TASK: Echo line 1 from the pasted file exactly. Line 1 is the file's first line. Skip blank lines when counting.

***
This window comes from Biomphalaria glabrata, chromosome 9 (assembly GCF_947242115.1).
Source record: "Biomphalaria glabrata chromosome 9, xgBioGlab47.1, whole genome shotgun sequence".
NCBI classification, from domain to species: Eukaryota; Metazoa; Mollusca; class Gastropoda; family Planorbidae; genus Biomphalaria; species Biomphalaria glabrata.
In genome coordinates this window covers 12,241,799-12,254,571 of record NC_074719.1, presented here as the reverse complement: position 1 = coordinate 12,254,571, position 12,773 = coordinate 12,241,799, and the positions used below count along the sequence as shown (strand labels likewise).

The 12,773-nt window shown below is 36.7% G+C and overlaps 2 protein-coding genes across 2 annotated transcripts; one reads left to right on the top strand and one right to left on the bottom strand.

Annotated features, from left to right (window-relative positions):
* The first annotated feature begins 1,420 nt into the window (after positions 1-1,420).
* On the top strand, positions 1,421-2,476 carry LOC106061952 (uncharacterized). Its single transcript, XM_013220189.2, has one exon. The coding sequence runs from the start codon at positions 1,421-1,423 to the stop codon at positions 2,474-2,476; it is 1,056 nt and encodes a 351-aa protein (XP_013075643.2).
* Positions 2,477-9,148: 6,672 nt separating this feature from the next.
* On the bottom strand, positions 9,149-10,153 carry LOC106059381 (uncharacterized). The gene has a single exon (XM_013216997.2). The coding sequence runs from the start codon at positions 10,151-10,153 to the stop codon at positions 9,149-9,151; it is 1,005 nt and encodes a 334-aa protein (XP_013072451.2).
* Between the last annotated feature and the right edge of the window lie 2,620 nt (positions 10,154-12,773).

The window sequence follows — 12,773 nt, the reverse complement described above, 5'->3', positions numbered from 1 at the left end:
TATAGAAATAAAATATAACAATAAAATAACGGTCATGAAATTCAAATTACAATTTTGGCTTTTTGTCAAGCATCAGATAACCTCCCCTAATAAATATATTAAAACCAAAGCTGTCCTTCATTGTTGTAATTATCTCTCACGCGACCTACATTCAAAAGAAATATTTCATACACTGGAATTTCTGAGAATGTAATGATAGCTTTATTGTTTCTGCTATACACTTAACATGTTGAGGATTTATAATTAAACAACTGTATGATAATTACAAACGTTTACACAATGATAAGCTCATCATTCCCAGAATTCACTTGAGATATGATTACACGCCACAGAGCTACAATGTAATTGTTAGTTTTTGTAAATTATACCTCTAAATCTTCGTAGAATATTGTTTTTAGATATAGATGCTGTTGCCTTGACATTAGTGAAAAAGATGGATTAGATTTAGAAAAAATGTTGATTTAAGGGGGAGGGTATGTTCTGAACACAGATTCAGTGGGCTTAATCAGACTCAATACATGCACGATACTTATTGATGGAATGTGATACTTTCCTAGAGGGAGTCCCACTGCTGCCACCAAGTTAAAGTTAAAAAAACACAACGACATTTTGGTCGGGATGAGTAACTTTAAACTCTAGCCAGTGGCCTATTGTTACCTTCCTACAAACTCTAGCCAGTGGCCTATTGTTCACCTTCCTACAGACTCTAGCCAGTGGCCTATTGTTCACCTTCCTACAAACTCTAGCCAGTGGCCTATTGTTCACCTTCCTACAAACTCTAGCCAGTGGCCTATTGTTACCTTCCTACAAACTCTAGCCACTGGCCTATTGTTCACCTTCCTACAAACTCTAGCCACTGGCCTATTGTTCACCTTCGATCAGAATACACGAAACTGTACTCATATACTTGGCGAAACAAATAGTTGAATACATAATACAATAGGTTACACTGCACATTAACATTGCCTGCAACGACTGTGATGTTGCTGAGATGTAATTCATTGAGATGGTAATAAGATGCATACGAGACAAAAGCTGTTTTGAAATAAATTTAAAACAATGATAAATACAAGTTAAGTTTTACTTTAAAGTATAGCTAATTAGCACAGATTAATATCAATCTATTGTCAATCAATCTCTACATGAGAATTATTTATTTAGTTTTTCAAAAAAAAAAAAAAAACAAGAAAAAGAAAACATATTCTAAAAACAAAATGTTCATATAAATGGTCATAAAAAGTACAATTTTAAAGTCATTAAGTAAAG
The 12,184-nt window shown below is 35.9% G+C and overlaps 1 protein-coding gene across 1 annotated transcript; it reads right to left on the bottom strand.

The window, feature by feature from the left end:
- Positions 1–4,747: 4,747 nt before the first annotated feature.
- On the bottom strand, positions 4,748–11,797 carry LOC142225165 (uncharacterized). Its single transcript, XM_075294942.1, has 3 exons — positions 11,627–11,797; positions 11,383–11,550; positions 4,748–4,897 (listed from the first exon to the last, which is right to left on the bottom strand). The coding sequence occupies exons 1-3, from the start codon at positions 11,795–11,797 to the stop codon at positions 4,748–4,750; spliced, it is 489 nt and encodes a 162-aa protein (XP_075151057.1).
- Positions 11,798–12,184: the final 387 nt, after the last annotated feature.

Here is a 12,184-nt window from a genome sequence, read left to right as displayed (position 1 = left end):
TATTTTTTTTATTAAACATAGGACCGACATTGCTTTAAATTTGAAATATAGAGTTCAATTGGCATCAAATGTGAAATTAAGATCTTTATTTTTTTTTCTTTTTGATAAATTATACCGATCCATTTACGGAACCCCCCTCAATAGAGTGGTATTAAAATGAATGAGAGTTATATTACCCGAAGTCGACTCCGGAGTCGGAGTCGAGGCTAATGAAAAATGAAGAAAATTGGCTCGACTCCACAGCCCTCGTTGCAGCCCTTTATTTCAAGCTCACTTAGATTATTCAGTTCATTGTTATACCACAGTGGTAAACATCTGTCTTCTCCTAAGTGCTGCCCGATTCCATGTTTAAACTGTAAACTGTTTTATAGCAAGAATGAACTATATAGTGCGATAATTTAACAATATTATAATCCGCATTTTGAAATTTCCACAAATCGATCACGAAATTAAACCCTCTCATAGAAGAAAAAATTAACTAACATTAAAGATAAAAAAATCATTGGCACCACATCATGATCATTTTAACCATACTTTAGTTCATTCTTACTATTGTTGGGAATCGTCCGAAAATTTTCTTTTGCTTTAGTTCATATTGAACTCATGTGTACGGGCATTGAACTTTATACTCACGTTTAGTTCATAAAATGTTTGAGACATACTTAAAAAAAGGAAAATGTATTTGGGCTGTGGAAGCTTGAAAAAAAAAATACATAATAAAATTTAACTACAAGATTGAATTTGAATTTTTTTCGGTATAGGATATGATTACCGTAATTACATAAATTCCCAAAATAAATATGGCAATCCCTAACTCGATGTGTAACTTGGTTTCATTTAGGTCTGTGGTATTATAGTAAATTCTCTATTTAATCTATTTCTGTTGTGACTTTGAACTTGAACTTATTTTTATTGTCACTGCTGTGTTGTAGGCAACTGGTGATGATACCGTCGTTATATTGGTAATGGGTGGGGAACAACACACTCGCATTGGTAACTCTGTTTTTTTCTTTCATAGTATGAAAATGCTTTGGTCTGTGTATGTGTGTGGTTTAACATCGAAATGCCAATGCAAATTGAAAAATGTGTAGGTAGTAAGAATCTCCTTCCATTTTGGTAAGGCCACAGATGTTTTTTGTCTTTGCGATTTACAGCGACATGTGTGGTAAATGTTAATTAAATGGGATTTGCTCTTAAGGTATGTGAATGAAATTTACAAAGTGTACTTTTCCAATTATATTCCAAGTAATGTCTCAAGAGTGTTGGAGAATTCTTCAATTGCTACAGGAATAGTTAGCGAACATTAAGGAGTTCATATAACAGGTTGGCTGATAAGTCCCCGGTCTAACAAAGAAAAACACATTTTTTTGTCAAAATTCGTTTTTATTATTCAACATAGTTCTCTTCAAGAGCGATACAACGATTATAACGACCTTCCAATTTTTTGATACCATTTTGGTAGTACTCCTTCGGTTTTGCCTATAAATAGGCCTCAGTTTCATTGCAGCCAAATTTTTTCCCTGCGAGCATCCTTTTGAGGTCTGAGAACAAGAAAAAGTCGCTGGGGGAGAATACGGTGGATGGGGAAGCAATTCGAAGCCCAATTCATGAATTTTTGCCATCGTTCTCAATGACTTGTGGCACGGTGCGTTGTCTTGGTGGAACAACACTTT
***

This window comes from Biomphalaria glabrata, chromosome 9 (assembly GCF_947242115.1).